Freddie Mac: Mortgage Rates Move Higher

Freddie Mac: Mortgage Rates Move Higher

Freddie Mac: Mortgage Rates Move Higher

The FINANCIAL -- Freddie Mac on November 6 released the results of its Primary Mortgage Market Survey (PMMS), showing average fixed mortgage rates rising amid market expectations of possible rate increase by the Federal Reserve.

News Facts

30-year fixed-rate mortgage (FRM) averaged 3.87 percent with an average 0.6 point for the week ending November 5, 2015, up from last week when it averaged 3.76 percent. A year ago at this time, the 30-year FRM averaged 4.02 percent. 

15-year FRM this week averaged 3.09 percent with an average 0.6 point, up from last week when it averaged 2.98 percent. A year ago at this time, the 15-year FRM averaged 3.21 percent. 

5-year Treasury-indexed hybrid adjustable-rate mortgage (ARM) averaged 2.96 percent this week with an average 0.4 point, up from last week when it averaged 2.89 percent. A year ago, the 5-year ARM averaged 2.97 percent.

1-year Treasury-indexed ARM averaged 2.62 percent this week with an average 0.2 point, up from 2.54 percent last week. At this time last year, the 1-year ARM averaged 2.45 percent.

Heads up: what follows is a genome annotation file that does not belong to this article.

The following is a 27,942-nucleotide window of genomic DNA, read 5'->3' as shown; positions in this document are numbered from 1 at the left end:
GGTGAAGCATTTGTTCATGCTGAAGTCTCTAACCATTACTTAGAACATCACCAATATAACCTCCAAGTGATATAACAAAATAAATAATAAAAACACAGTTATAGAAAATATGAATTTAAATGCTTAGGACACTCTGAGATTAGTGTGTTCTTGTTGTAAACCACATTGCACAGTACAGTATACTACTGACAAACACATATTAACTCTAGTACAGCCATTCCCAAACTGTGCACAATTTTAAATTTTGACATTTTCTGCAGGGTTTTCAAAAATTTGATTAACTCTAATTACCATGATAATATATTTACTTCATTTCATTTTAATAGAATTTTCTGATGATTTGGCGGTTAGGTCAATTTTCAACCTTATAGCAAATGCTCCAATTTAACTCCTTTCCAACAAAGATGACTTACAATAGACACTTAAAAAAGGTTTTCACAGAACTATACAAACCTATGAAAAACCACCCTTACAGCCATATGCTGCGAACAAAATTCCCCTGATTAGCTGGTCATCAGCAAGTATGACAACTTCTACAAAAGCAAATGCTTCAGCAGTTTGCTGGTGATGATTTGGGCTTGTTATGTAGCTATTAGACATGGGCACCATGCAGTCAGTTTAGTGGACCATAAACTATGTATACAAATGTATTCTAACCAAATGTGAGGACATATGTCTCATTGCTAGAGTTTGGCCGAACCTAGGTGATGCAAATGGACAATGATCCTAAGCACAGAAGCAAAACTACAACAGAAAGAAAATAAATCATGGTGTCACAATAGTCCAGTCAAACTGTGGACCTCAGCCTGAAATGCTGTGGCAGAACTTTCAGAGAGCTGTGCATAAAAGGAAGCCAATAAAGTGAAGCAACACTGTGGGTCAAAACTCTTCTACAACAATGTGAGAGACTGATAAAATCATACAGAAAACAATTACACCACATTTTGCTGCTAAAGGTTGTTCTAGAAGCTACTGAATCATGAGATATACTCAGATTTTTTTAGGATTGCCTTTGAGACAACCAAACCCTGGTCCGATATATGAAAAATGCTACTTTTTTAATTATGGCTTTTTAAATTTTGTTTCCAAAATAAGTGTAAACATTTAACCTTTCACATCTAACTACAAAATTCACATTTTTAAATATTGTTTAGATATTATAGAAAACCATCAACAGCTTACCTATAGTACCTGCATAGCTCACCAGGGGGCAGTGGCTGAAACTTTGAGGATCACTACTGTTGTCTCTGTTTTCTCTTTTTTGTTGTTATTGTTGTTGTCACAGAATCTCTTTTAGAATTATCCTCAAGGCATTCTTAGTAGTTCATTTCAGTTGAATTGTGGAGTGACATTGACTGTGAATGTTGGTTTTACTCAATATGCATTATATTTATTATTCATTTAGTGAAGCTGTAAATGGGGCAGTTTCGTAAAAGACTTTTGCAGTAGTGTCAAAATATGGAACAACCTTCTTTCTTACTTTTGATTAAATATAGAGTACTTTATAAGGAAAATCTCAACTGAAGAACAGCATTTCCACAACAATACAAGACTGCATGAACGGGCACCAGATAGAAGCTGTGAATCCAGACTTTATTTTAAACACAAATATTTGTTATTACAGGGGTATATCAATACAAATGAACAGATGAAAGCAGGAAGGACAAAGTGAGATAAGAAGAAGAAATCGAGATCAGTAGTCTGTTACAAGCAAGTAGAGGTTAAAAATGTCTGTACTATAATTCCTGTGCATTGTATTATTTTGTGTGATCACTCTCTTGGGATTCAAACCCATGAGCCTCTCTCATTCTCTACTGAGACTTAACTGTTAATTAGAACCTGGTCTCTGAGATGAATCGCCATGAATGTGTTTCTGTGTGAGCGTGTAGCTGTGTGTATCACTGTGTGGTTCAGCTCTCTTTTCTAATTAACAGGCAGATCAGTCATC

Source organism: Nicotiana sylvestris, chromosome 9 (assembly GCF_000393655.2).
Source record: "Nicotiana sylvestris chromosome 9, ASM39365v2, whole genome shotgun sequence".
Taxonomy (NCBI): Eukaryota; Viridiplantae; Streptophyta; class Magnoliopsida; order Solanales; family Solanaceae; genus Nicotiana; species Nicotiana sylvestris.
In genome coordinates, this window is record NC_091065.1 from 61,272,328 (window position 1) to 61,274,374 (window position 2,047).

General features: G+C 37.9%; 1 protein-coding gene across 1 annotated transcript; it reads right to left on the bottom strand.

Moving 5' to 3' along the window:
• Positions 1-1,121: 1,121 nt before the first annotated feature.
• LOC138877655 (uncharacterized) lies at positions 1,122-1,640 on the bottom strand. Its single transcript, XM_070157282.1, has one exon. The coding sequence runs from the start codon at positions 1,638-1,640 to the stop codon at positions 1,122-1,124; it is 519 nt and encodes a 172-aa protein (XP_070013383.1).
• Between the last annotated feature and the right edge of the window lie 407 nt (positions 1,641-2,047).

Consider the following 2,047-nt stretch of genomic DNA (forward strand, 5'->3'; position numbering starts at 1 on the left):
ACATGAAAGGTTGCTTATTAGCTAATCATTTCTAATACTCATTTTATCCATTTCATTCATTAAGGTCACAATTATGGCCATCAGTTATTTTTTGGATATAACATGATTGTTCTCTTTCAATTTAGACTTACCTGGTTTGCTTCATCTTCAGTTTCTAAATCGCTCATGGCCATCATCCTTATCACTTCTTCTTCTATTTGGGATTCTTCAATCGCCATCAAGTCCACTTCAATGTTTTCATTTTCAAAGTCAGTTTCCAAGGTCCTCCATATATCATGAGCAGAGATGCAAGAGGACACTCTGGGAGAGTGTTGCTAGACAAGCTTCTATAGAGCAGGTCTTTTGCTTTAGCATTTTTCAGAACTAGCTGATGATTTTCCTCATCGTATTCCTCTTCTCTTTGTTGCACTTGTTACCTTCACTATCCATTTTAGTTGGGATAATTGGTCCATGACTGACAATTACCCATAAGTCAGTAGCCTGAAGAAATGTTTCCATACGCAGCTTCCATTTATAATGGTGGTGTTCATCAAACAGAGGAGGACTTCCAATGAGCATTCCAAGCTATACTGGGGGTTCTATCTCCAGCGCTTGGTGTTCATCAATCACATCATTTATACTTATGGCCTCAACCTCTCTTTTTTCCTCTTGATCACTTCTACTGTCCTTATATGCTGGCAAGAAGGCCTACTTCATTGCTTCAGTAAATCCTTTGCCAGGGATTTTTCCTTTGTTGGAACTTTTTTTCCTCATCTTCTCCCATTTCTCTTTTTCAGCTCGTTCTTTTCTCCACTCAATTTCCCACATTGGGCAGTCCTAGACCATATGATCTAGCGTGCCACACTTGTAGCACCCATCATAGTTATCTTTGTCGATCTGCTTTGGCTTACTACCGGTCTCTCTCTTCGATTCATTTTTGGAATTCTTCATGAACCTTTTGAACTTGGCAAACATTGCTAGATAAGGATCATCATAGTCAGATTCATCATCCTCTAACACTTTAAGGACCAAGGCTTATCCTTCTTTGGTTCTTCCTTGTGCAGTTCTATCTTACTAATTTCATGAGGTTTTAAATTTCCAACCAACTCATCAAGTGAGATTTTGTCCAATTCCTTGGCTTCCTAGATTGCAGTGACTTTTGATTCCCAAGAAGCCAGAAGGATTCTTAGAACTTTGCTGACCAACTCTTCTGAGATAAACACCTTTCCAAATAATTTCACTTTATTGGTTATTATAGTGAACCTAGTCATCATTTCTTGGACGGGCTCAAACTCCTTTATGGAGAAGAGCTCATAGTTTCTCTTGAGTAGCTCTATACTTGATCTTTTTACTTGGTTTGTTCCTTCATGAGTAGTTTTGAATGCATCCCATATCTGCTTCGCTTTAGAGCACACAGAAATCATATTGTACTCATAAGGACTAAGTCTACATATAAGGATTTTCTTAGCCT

Average commitment rates should be reported along with average fees and points to reflect the total upfront cost of obtaining the mortgage. Visit the following links for the Regional and National Mortgage Rate Details and Definitions. Borrowers may still pay closing costs which are not included in the survey.

Quote

Attributed to Sean Becketti, chief economist, Freddie Mac.

"Treasury yields climbed nearly 20 basis points over the past week, capturing the market movement following last week's FOMC meeting. In response, the 30-year mortgage rate experienced its largest increase since June, up 11 basis points to 3.87 percent. Recent commentary suggests interest rates may rise in the near future. Janet Yellen referred to a December rate hike as a 'live possibility' if incoming information supports it. The October jobs report to be released this Friday will be one crucial factor influencing the FOMC's decision."